"Bayou Bill" Scifres
Dedicated to the conservation and enjoyment of Indiana's natural resources
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It Is Still Spring
Copyright © 2009 by Bill Scifres

We are approaching a time in late spring in spring when Mother Nature puts out a few hints about the things she will be serving up for the outdoor set a bit later. At this point, my observances suggest that, in spite of a late wet spring, there is the hint of a rosy hue for summer and fall produce -- some items could be quite good.

The cold spring suggests that buds and flowers of some plants and trees could have suffered damage that would partially stifle production. This may be true. But many of the plants seemed to delay foliation as the cooler weather arrived, and it may be that blooms, which determine production, have also been delayed

There is, however, a good flowering of male white oak flowers (they hang down like green, fuzzy inch worms in clusters), but to this point I can't see female flowers well enough to predict a crop level of acorns. The odd-year theory predicts a crop better than last year's failure. State nurseries were able last year to buy all of the white oak acorns they wanted, but crops were limited enough that they bought acorns from the entire state . . . not just the southern areas.

Black raspberry blooms indicate that this year's crop of that culinary delight may thinner this year than last because of winter damage to the canes (two-year-old canes produce) and it was a cold winter for the year-old plants.

Wild strawberries produce little now because developers of the last few decades have erected buildings on their haunts. Still, the wild strawberries, as scarce as they will be, may be in better shape than the buildings that replaced them. 

Blackberries also have suffered large losses of their grounds, but if you find patches of canes there will be fair crops -- maybe good. They bloom a bit before black raspberries ripen in June. 

Pokeweed, wild asparagus, and stinging nettle are ready for the pot, now, and spring has (at last, sigh!) given us some gardening weather. Pokeweed is said to have poisonous (or toxic) roots, berries, and stems, but like some other green-type vegetables, cooking in two or more waters will make them edible and delicious.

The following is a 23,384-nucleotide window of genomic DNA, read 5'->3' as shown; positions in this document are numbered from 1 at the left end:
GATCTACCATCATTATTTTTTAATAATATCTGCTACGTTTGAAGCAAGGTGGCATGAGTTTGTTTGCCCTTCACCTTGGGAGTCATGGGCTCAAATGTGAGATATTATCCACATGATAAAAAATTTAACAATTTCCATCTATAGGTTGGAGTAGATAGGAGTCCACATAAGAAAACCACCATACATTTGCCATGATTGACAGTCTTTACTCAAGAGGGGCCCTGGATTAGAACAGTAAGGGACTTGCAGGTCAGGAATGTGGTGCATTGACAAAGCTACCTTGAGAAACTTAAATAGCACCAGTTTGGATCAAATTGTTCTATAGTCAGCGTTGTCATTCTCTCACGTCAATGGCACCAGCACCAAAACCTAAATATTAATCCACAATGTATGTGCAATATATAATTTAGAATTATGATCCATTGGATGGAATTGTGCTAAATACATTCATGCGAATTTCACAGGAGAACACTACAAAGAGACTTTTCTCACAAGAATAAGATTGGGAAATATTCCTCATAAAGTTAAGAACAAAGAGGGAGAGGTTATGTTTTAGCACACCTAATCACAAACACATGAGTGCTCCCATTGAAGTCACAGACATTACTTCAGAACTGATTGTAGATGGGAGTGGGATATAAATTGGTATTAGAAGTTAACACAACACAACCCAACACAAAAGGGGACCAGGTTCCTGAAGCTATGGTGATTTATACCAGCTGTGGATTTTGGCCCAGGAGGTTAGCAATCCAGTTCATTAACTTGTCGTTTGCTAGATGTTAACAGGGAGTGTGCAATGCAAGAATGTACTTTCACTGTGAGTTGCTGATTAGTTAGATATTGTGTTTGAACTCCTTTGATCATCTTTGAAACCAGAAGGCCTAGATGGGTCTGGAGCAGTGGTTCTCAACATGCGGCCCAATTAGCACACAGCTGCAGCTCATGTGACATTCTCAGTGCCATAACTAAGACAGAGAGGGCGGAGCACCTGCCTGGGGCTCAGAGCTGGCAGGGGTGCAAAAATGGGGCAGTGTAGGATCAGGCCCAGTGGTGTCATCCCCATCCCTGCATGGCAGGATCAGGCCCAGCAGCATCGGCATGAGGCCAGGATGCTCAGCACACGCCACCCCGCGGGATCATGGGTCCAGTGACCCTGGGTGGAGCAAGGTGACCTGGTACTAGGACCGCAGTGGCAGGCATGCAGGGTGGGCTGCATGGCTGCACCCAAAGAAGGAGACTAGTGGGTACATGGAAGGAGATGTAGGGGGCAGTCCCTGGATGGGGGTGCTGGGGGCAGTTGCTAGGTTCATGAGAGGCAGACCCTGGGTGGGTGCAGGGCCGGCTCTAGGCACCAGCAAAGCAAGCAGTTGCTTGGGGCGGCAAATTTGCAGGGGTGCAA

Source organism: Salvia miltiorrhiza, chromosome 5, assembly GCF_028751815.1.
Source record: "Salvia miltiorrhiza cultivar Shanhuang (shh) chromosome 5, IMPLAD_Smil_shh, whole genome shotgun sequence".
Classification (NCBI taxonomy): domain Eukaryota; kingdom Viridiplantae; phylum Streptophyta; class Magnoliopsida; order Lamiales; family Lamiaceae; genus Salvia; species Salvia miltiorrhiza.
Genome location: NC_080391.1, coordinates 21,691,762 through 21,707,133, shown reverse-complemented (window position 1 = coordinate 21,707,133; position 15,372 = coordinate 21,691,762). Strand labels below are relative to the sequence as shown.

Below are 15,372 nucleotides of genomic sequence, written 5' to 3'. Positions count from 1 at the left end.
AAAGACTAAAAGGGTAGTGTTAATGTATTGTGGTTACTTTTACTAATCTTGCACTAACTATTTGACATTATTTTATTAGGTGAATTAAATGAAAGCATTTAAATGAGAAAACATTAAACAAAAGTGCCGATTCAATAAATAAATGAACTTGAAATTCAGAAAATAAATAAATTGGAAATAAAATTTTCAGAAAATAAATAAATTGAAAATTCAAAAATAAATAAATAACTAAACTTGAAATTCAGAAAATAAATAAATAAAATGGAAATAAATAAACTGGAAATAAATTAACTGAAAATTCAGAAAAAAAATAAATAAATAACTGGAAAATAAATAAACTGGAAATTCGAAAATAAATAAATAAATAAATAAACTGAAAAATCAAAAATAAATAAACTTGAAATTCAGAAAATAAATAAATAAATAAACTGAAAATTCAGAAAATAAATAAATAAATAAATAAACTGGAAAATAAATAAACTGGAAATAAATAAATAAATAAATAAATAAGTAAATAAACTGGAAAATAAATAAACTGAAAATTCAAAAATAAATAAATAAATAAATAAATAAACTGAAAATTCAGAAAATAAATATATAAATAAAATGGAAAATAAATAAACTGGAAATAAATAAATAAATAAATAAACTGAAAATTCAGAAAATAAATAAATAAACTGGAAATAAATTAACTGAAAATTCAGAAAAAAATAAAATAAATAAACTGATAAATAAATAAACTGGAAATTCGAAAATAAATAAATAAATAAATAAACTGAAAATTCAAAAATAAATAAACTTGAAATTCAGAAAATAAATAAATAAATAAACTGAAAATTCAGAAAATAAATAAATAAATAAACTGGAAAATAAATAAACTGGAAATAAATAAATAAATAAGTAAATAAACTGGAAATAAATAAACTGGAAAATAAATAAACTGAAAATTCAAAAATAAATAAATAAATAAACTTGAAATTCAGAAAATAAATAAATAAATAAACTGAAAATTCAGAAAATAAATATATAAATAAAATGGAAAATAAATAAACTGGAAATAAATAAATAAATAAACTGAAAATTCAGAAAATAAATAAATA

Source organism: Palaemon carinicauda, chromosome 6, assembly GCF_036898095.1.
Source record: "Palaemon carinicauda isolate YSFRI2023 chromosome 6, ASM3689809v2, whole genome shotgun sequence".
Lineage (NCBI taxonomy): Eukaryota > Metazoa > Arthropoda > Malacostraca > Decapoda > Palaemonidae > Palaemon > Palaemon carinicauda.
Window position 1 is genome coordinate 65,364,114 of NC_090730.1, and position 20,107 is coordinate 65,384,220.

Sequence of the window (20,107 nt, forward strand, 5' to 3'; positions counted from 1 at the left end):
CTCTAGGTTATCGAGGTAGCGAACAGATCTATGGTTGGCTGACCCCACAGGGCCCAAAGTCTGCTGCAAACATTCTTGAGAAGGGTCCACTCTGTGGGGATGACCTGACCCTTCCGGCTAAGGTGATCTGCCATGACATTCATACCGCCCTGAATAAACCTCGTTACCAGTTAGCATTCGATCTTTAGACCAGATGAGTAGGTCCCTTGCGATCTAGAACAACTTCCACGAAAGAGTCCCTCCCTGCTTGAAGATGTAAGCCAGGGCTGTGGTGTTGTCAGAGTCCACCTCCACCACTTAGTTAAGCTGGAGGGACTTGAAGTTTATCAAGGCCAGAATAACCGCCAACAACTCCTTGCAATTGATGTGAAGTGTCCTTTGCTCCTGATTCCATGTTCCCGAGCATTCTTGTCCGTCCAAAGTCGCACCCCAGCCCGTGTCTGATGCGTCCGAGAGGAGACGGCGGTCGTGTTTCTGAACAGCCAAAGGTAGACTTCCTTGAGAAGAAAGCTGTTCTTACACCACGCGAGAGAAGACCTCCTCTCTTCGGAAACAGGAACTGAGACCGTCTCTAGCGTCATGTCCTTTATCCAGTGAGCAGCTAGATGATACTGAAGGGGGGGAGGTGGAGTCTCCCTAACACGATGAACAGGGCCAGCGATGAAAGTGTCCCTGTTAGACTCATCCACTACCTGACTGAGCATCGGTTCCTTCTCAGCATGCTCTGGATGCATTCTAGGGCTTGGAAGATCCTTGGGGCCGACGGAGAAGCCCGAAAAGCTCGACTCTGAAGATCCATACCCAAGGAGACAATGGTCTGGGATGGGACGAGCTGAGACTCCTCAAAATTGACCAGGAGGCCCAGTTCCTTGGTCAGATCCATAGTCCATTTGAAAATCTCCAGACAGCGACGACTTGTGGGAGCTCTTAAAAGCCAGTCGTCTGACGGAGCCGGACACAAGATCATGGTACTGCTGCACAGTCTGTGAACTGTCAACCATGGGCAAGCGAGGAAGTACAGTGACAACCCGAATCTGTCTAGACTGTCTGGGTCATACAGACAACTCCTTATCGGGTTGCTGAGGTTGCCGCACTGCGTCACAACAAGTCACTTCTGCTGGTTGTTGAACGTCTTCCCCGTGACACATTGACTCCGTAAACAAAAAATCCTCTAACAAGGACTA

In preparing these "weeds" for the table, I change the cooking water onceor twice during cooking. This is said to eliminate toxins. I use just enough water to cover the greens, and in the second water I dice a strip of bacon or salt pork. After boiling, when tender, I cut the shoots in half lengthwise, dip them in a mix of cracker meal and flour, and fry them to brown in butter (a la morels). An Arkansas reader says Razorback folks use the entire tall stalk by slicing off the "bark" (outer surface), cutting the interior pith into crosswise slices (like carrot rings) and frying them (again like morels). The young leaves, of course are eaten as greens, or may be incorporated in other dishes like fried poke patties by adding an egg, cracker meal, onion and other favorite items.

White ash, sycamore and black walnut are leafing out now. The walnut suffers less from spring frosts because their flowers appear after leafing. Considering the long, cold winter, it seems that we will have at least a fair year of natural production. Time -- weather and precipitation -- may still alter the picture. It is still spring.

GARLIC MUSTARD -- Garlic mustard, a European escapee to this country, is very much a threat to our wildflowers. It crowds them out of existence. It grows about two to three feet tall; one plant produces several stems, and has small white clusters of flowers, and seed pods like minute horns. Garlic mustard should be pulled up by the roots and destroyed -- even burned. Young plants winter over as rosettes and reach maturity in the second year. They blanket forest floors in then spring to kill wildflowers. It may be possible to spray the rosettes in winter when wildflowers are dormant underground.

 Click on thumbnail image for enlarged view.

leaves.JPG (46120 bytes)
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These are the leaves of the garlic mustard, a very bad plant from Europe that came to this country in the 1800s. The rosette stays green all winter and produces plants in the second year. They crowd out wildflowers. This is the garlic mustard plant (edible) that has made it to Indiana. Note horn-like appendages below white flowers. They are millions of seeds and germinate for as many as five years.


All columns, essays, and photos are copyrighted by Bill Scifres and may not be reproduced in any form without prior permission from the author.  For reproduction permission and media usage fees, contact: Bill Scifres, 6420 East 116th Street, Fishers, IN 46038, E-mail: billscifres@aol.com

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